Mayor Nicole Read was back at Maple Ridge city hall on Monday, “easing my way back in this week,” but already facing some tough issues.
Nor would she publicly second guess her council’s decision, in her absence, to direct staff to dismantle a homeless camp that sprung up at 223rd Street and St. Anne Avenue.
The decision to remove the campers from the undeveloped park next to the Haney Bypass was rendered in a behind-closed-doors meeting with the city’s legal counsel.
After bylaws tried unsuccessfully to move the camp on Thursday, the city is now seeking a court injunction to force the campers out.
At the same time, the clock is ticking on a May 31 deadline for the RainCity homeless shelter. After that date, homeless people will again be housed at the Salvation Army Ridge Meadows Ministries.
Homeless people and their advocates marched from city hall to the camp on Saturday, to speak out against the city’s actions to evict.
“There’s a lot of politics involved in what’s going on now,” said Read, noting when the camp first started it was by people who are housed, with a political agenda.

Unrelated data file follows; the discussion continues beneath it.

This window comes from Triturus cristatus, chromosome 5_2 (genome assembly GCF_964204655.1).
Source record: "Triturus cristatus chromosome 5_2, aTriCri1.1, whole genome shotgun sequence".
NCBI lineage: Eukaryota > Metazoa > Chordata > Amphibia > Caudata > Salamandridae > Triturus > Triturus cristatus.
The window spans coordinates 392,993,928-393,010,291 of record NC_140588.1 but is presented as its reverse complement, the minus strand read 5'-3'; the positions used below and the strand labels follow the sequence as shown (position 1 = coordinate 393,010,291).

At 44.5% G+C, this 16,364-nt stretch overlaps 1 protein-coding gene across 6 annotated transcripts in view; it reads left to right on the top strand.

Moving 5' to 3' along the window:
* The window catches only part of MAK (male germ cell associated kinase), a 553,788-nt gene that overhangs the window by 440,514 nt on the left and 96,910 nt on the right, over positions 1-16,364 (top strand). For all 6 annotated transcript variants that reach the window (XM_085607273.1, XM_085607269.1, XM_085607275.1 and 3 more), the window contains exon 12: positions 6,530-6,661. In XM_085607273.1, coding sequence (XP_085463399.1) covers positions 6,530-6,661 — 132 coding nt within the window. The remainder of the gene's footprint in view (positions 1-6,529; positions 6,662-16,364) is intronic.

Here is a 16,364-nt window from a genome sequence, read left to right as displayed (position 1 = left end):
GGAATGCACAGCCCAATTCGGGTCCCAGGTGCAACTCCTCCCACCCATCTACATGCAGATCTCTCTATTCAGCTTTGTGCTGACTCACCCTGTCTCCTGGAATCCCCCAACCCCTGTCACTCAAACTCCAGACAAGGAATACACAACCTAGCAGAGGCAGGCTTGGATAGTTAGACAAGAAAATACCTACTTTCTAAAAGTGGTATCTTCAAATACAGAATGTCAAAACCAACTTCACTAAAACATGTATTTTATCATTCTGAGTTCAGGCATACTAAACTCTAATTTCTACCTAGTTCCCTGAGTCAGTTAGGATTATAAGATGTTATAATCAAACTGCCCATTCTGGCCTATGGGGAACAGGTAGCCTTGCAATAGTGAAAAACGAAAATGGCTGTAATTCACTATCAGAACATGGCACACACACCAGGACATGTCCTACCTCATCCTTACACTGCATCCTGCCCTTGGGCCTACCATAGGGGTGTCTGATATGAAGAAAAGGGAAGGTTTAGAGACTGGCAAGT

Homeless people joined these advocates later, some coming from the shelter, and it has grown to more than 30 people.
“They [advocates] want them housed, and so do we,” Read said of the city “We have the same goal.”
But she said the actions of Ivan Drury and the Alliance Against Displacement aren’t helpful.
“It’s creating divisions in our city again,” said the mayor. “Advocates and Pivot [Legal Society] come out and protect peoples right to a tent, and what we really need is housing.
“The city, right now, needs to be fighting for and working on housing,” she added. “We have this May 31 deadline.”
The matter has been complicated by last week’s provincial election. The Maple Ridge-Mission riding could still be won by the Liberal Party if Marc Dalton gets enough votes from absentee ballots,to force s recount, or it could go to the NDP’s Bob D’Eith, who is presently in the lead by 120 votes.
The balance of power in the province awaits the counting of ballots, so council needs to wait and see who it will be dealing with both in Victoria and in the local MLA offices.
“It’s a difficult situation all-around,” Read said.
The mayor responded to online criticism that she is a longtime friend of Drury, who is a frequent and high-profile protester in the Lower Mainland.
“The first time I knew anything about Ivan Drury was when he wanted a barbecue on Cliff Avenue,” she said.
She advised him against bringing people to a “party” in a homeless camp on a residential street, and the barbecue was called off.